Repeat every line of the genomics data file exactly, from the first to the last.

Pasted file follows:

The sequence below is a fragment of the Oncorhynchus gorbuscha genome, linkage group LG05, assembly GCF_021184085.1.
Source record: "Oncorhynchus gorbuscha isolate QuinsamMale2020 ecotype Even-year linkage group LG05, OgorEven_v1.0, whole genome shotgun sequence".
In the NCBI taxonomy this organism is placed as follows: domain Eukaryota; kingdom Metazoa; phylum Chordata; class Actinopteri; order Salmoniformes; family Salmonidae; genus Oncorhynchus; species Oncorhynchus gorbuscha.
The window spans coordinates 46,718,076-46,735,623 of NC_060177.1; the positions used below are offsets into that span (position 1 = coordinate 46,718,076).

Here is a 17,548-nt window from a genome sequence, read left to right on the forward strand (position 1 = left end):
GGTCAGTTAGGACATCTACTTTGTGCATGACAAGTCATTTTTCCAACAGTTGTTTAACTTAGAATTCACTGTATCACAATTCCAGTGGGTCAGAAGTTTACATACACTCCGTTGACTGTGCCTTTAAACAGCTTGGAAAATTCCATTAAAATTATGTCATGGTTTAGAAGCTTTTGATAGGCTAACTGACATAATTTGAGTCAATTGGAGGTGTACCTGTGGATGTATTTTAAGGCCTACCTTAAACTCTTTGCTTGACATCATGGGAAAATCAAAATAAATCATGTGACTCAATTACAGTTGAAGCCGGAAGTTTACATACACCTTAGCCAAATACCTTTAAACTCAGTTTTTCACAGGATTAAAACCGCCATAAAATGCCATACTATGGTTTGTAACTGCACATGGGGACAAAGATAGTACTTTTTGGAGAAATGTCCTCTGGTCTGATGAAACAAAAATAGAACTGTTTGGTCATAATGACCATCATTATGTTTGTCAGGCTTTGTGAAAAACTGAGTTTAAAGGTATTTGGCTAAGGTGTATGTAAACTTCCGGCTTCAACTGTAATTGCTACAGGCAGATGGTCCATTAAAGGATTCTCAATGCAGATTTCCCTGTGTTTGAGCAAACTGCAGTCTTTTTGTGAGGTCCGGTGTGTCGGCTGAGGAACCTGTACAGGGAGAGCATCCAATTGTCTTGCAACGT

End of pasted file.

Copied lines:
The sequence below is a fragment of the Oncorhynchus gorbuscha genome, linkage group LG05, assembly GCF_021184085.1.
Source record: "Oncorhynchus gorbuscha isolate QuinsamMale2020 ecotype Even-year linkage group LG05, OgorEven_v1.0, whole genome shotgun sequence".
In the NCBI taxonomy this organism is placed as follows: domain Eukaryota; kingdom Metazoa; phylum Chordata; class Actinopteri; order Salmoniformes; family Salmonidae; genus Oncorhynchus; species Oncorhynchus gorbuscha.
The window spans coordinates 46,718,076-46,735,623 of NC_060177.1; the positions used below are offsets into that span (position 1 = coordinate 46,718,076).

Here is a 17,548-nt window from a genome sequence, read left to right on the forward strand (position 1 = left end):
GGTCAGTTAGGACATCTACTTTGTGCATGACAAGTCATTTTTCCAACAGTTGTTTAACTTAGAATTCACTGTATCACAATTCCAGTGGGTCAGAAGTTTACATACACTCCGTTGACTGTGCCTTTAAACAGCTTGGAAAATTCCATTAAAATTATGTCATGGTTTAGAAGCTTTTGATAGGCTAACTGACATAATTTGAGTCAATTGGAGGTGTACCTGTGGATGTATTTTAAGGCCTACCTTAAACTCTTTGCTTGACATCATGGGAAAATCAAAATAAATCATGTGACTCAATTACAGTTGAAGCCGGAAGTTTACATACACCTTAGCCAAATACCTTTAAACTCAGTTTTTCACAGGATTAAAACCGCCATAAAATGCCATACTATGGTTTGTAACTGCACATGGGGACAAAGATAGTACTTTTTGGAGAAATGTCCTCTGGTCTGATGAAACAAAAATAGAACTGTTTGGTCATAATGACCATCATTATGTTTGTCAGGCTTTGTGAAAAACTGAGTTTAAAGGTATTTGGCTAAGGTGTATGTAAACTTCCGGCTTCAACTGTAATTGCTACAGGCAGATGGTCCATTAAAGGATTCTCAATGCAGATTTCCCTGTGTTTGAGCAAACTGCAGTCTTTTTGTGAGGTCCGGTGTGTCGGCTGAGGAACCTGTACAGGGAGAGCATCCAATTGTCTTGCAACGT